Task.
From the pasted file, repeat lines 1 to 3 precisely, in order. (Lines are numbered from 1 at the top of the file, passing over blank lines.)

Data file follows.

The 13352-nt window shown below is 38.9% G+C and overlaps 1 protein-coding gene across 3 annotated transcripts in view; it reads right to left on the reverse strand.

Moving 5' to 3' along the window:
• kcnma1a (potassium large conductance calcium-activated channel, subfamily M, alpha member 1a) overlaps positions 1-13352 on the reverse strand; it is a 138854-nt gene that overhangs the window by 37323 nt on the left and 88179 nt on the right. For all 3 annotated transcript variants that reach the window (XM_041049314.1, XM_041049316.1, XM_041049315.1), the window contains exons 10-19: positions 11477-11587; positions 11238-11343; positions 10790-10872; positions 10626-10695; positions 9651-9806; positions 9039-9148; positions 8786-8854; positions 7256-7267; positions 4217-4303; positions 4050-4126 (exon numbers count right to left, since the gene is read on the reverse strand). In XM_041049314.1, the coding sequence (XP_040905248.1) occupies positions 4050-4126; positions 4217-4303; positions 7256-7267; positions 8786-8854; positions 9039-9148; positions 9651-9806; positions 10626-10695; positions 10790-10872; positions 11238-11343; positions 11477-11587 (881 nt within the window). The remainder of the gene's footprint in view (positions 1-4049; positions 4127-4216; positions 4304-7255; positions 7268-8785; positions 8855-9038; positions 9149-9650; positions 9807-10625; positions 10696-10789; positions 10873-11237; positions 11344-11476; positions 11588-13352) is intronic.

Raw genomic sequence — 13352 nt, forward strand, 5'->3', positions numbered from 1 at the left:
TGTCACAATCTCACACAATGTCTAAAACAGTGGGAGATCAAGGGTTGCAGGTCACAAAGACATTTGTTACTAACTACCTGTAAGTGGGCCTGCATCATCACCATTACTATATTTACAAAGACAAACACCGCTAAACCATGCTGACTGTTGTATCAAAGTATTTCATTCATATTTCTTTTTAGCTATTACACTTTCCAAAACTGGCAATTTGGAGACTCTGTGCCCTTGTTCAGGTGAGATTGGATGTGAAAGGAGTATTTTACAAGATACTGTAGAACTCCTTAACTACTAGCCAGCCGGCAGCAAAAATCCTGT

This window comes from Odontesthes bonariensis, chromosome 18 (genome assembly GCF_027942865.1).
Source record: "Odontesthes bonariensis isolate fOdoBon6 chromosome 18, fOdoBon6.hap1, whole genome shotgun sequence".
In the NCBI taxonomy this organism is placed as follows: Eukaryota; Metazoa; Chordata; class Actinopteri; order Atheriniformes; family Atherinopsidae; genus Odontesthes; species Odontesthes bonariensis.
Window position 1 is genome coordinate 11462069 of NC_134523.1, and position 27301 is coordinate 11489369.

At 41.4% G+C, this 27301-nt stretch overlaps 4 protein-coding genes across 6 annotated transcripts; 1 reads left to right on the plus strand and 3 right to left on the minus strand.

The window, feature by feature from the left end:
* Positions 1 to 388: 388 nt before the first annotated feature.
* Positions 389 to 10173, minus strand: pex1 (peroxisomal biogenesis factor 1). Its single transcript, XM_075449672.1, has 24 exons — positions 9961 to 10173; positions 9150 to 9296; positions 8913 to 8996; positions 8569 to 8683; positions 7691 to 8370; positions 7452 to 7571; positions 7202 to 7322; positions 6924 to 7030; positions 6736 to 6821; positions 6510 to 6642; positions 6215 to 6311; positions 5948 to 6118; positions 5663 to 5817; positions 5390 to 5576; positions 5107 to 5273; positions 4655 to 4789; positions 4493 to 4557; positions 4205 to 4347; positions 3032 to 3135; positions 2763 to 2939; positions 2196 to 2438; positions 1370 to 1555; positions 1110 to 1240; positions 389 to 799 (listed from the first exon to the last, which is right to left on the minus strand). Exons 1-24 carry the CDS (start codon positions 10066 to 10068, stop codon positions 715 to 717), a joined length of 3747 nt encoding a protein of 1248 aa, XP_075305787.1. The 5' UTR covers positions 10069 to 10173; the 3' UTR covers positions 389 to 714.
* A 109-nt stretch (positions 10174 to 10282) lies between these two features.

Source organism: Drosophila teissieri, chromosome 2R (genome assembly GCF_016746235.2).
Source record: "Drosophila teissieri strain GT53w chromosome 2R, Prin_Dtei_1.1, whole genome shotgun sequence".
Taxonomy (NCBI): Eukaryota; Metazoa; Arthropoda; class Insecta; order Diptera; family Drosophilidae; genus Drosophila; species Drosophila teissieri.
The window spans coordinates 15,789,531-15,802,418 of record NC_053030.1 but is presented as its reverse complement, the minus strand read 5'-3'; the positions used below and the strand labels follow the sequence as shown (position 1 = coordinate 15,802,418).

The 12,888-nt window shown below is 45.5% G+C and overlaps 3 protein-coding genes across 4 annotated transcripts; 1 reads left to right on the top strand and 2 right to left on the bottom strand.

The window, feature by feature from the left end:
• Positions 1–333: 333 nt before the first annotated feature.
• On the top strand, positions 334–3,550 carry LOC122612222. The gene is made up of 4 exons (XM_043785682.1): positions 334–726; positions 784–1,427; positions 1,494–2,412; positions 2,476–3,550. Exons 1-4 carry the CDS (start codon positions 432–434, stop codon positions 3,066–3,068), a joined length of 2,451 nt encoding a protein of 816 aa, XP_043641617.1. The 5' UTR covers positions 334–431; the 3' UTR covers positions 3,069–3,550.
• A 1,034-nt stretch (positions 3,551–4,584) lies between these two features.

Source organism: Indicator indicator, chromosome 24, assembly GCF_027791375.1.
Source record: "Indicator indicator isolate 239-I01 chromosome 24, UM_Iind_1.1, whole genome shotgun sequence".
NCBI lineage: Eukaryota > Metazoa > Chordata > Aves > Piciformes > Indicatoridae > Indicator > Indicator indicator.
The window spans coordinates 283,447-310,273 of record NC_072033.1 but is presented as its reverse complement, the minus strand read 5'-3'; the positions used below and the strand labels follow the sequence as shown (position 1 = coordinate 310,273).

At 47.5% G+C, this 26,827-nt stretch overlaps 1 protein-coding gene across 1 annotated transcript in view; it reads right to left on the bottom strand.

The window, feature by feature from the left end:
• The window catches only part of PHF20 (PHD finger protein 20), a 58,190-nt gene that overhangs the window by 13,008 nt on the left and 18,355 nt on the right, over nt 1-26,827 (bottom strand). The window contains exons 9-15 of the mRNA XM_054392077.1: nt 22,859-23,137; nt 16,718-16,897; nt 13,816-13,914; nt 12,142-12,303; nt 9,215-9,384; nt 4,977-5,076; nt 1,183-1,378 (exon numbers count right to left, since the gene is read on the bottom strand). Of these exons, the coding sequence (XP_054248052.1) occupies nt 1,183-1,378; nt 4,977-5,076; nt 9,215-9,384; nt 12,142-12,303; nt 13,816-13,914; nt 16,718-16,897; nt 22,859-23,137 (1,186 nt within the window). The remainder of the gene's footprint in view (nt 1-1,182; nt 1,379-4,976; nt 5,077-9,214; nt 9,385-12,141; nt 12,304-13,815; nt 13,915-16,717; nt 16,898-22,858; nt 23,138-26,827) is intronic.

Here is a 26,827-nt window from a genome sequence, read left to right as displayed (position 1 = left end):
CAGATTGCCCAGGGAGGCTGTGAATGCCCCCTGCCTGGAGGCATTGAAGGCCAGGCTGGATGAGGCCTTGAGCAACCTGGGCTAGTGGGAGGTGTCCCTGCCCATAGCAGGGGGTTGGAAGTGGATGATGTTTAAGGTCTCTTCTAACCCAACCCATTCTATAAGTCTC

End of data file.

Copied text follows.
The 13352-nt window shown below is 38.9% G+C and overlaps 1 protein-coding gene across 3 annotated transcripts in view; it reads right to left on the reverse strand.

Moving 5' to 3' along the window:
• kcnma1a (potassium large conductance calcium-activated channel, subfamily M, alpha member 1a) overlaps positions 1-13352 on the reverse strand; it is a 138854-nt gene that overhangs the window by 37323 nt on the left and 88179 nt on the right. For all 3 annotated transcript variants that reach the window (XM_041049314.1, XM_041049316.1, XM_041049315.1), the window contains exons 10-19: positions 11477-11587; positions 11238-11343; positions 10790-10872; positions 10626-10695; positions 9651-9806; positions 9039-9148; positions 8786-8854; positions 7256-7267; positions 4217-4303; positions 4050-4126 (exon numbers count right to left, since the gene is read on the reverse strand). In XM_041049314.1, the coding sequence (XP_040905248.1) occupies positions 4050-4126; positions 4217-4303; positions 7256-7267; positions 8786-8854; positions 9039-9148; positions 9651-9806; positions 10626-10695; positions 10790-10872; positions 11238-11343; positions 11477-11587 (881 nt within the window). The remainder of the gene's footprint in view (positions 1-4049; positions 4127-4216; positions 4304-7255; positions 7268-8785; positions 8855-9038; positions 9149-9650; positions 9807-10625; positions 10696-10789; positions 10873-11237; positions 11344-11476; positions 11588-13352) is intronic.